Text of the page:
Female Synagogue Leadership vs. No Pictures in Publications: Modern Orthodox and Haredim Moving in Opposite Directions

I have been reading with interest about the recent practice of many magazines from the Haredi community to omit pictures of women from their publications.  From the articles that I have read, it seems that the decision not to picture even modestly dressed women is mainly due to changing market forces in that community. While the Haredi rabbinic leadership does not oppose this practice, the real driver of this decision is publishers’ desire to retain their most conservative readership.  I find this phenomenon fascinating as it is taking place at the same time that women in the Modern Orthodox community are taking on more and more synagogue leadership roles, spurring much discussion in that community about the possibilities and limits of these roles in spiritual and rabbinic leadership.

The differing responses to the role of women in Jewish life reflects the dispute between Rabbi Moshe Schreiber, known as the Chatam Sofer, and Rav Shimshon Raphael Hirsch in their reaction to modernity in the nineteenth century.  The Chatam Sofer was known for his famous slogan of “chadash assur min haTorah” – any innovation, even though it may not technically violate halacha, is forbidden simply because it is an innovation.  Because of his strong stance against anything remotely connected with modernity or the Reform movement, he was successful in keeping the Reform movement out of his community of Pressburg.  On the other hand, Rav Shimshon Raphael Hirsch, Rabbinic leader in Frankfurt, was more accommodating to some of the modernist practices that were taking place in Reform Temples at that time.  He allowed a choir in shul services under the direction of a professional musical conductor, participating in congregational singing, and preaching twice a month in German.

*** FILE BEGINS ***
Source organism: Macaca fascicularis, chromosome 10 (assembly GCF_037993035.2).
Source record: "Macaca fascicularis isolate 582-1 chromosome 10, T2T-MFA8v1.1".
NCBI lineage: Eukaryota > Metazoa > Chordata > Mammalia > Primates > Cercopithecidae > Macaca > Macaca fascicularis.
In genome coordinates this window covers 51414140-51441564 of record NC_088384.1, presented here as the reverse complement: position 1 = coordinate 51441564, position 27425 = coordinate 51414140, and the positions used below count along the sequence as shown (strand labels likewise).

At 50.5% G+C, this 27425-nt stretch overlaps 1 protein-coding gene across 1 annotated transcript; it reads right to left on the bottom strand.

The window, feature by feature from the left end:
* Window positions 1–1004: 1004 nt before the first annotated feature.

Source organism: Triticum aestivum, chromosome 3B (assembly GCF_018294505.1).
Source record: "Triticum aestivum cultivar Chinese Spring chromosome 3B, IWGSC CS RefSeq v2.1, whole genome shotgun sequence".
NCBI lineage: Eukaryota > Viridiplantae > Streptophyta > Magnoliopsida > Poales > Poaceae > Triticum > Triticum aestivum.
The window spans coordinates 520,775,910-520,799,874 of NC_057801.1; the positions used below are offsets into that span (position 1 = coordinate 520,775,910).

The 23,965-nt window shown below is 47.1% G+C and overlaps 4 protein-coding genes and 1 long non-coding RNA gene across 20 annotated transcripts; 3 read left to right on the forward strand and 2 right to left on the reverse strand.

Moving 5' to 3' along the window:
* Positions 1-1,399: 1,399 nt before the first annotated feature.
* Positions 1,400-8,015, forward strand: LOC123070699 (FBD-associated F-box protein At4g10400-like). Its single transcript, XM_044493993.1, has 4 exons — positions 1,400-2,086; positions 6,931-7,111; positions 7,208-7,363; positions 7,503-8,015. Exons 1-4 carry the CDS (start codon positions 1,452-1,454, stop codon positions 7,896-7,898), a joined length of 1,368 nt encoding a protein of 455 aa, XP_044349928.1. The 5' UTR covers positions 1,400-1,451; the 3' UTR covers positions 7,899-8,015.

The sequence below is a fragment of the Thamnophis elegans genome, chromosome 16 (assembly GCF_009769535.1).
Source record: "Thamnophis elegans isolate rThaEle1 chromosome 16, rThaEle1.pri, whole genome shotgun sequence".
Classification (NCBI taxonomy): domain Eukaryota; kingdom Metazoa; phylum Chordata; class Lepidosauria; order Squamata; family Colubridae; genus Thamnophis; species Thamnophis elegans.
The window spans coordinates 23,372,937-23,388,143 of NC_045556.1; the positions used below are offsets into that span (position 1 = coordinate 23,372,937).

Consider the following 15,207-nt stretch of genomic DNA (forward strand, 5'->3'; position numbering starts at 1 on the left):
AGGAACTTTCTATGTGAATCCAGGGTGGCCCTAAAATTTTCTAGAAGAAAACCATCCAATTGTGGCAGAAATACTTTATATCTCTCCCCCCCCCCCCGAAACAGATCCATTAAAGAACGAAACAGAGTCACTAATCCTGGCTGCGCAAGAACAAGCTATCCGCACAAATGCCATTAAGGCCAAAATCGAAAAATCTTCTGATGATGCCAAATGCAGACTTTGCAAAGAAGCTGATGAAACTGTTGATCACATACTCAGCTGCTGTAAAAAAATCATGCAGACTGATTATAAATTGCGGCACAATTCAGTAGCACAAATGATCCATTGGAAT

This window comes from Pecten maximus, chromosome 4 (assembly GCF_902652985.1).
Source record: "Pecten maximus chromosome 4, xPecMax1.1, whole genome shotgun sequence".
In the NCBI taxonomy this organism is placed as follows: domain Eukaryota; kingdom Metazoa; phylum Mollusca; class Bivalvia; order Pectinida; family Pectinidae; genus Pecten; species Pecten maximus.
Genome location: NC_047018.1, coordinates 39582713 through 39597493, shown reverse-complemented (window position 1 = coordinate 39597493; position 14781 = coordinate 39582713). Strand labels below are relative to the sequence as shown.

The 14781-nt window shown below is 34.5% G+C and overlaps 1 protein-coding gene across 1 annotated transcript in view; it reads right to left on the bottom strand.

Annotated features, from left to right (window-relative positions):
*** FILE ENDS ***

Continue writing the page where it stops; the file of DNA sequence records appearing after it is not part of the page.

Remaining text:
It goes without saying that the Haredi community today does not reject every innovation, just as the Modern Orthodox community does not embrace every change.  But the opposite directions taken in dealing with public roles for women in these communities seems to reflect the two different paths of the Chatam Sofer’s more conservative policy versus Rav Hirsch’s more accommodating stance.

Fortunately, another Jewish thinker and scholar of the modern era, Rav Kook, provides us with wise guidance about how to navigate such an ideological impasse. Rav Kook believed that within every major school of thought, there must exist some element of truth.  Our challenge then, is to seek that truth and resist the urge to reject entirely that which feels disagreeable to us.

When a segment of the Haredi community treats chumra as though it is halacha, we must make sure not to respond by erring in the opposite direction, treating actual halacha as though it is all chumra.  So while those of us in the Modern Orthodox community reject the Haredi movement to omit images of women, we must take care not to also dismiss the objective standards of tzniut which reflect a value that we can all agree on. Let us disagree strongly, where strong disagreement is warranted.  But let us not forget the elements of truth that bind both of our communities to one another, and in the footsteps of the venerable Rav Shimshon Raphael Hirsch, let us make sure we treat those values with gravity that is befitting them.

About the Author
Jonathan Muskat is the Rabbi of the Young Israel of Oceanside.
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